Okay, we have been here almost two weeks. We’ve accomplished a lot in these two weeks. We still have a lot to get done.


  1. Mobile phones. Susan has a prepaid card through Orange. She is now using my Blackjack. I got me new phone via Swisscom yesterday. The cool thing is it’s a re-branded HTC s710. This is a phone I tried to buy in the US several months ago but didn’t due to the price. Windows Mobile 6 is very, very cool.
  2. Kids are in school and doing well. Wow.
  3. Susan is taking “Living in Zurich” through the American Women’s Club. She has already learned a few good-to-know secrets.
  4. We have a temporary residency permit. Our permanent ones will come within the next few weeks.
  5. We understand the tram and s-bahn system.

Not Done

  1. Language. Ouch. We still stammer and stutter and the first phrase we use is “bitte, sprechen sie Englisch?” I start classes next week.
  2. Housing. We’re in our temp place but we really do need something a touch bigger. We’ve applied for two apartments. We didn’t get one. We were one of around 80 applicants for another. Not good odds. So we’ll keep trucking along.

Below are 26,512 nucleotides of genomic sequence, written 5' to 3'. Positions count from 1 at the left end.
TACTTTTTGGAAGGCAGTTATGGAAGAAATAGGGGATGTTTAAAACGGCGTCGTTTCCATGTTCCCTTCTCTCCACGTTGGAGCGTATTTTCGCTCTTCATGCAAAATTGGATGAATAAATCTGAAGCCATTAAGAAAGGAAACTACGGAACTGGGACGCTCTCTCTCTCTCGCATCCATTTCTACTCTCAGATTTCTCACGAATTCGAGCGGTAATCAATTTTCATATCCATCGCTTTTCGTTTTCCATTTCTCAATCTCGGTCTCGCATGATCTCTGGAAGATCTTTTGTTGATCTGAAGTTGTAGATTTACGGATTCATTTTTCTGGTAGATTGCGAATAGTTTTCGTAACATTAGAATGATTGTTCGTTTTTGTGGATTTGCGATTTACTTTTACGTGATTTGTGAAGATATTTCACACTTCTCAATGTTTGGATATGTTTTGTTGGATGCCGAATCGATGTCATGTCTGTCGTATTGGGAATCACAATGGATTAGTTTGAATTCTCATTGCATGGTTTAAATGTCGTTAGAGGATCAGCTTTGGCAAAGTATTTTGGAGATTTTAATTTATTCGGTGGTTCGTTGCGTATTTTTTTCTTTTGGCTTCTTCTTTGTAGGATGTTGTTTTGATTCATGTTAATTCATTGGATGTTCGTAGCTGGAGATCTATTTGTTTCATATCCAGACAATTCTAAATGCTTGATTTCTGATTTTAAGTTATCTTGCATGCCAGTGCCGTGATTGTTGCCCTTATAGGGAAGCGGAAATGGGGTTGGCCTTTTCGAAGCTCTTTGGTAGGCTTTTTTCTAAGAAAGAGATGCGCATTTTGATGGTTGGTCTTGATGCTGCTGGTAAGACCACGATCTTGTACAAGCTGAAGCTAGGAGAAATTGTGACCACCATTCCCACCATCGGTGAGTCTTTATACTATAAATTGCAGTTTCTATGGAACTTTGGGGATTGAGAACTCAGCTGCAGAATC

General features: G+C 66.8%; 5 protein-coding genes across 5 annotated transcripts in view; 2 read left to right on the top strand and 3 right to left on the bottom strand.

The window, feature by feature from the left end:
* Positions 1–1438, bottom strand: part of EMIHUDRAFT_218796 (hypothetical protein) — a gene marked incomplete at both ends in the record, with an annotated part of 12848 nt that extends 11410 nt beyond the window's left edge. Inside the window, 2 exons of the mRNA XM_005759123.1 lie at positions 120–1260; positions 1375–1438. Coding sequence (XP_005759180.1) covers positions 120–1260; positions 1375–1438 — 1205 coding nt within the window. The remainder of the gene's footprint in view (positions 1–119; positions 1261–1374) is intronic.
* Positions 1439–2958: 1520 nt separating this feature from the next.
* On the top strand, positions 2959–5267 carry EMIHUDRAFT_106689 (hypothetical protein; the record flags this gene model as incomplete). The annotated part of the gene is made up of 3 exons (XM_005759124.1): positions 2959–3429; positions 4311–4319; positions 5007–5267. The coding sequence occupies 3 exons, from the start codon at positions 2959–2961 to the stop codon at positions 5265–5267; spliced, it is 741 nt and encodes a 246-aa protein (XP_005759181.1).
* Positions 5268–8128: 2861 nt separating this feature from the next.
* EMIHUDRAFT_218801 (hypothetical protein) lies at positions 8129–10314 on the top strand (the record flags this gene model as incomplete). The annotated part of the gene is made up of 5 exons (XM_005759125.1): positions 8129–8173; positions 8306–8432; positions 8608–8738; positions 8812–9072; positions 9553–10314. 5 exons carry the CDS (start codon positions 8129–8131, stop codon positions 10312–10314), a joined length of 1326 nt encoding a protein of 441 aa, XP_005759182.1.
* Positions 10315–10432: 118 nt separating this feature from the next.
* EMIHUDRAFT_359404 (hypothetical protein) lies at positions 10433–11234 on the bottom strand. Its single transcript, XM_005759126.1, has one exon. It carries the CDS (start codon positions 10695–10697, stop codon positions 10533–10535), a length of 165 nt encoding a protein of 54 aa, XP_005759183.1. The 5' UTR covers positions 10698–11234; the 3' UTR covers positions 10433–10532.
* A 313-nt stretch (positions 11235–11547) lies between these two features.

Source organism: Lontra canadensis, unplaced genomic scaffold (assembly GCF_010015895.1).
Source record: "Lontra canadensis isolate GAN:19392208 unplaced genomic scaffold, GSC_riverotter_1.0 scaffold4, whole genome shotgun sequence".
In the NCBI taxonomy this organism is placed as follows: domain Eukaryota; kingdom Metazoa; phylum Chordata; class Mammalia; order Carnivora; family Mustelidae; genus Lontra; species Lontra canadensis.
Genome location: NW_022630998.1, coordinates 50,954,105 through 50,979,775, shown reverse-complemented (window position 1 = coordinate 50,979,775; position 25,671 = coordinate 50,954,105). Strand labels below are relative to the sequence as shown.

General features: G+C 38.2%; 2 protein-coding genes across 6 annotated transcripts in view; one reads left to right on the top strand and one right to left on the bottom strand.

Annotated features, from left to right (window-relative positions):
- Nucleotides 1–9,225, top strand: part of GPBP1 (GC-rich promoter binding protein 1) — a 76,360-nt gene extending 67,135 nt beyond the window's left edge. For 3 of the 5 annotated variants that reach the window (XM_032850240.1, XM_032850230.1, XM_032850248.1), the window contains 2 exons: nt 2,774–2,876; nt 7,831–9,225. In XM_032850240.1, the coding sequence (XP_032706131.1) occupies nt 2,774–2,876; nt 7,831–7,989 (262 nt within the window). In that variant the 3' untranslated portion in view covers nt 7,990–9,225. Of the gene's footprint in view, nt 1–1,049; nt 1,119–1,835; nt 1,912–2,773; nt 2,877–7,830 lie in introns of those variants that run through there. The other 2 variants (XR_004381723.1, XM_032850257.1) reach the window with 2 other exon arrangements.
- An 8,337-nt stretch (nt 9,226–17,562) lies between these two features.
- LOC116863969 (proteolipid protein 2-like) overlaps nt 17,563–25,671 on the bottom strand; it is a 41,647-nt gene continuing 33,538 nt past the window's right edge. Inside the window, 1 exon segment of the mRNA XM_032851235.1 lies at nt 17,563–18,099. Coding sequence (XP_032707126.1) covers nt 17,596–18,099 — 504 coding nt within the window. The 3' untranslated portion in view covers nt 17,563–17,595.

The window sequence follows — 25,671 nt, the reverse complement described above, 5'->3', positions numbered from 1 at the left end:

3. Internet. Our apartment has this weird USB device that only works with XP. This means Susan’s nifty  MacBook is offline for the time being.
  4. Banking. We have accounts created. We have a variety of cards. We have some PINs. What we don’t have is any PIN that matches any given card. Both sets keep trickling in. Usually we need to go to the Post Office to retrieve the mail. I appreciate the security but I am really looking forward to acting like James Bond and saying “transfer it to my Swiss account Zürich”.

It’s the weekend so what’s the plan? We don’t know yet. Due to an interesting requirement in our visa/residence status we cannot leave Switzerland without resetting the whole process. We’re thinking of perhaps driving south to the Italian-speaking region of Switzerland. Or maybe we’ll skip that and just go find a mountain somewhere to go climb. Interlaken sounds nice as does simply going to see the falls.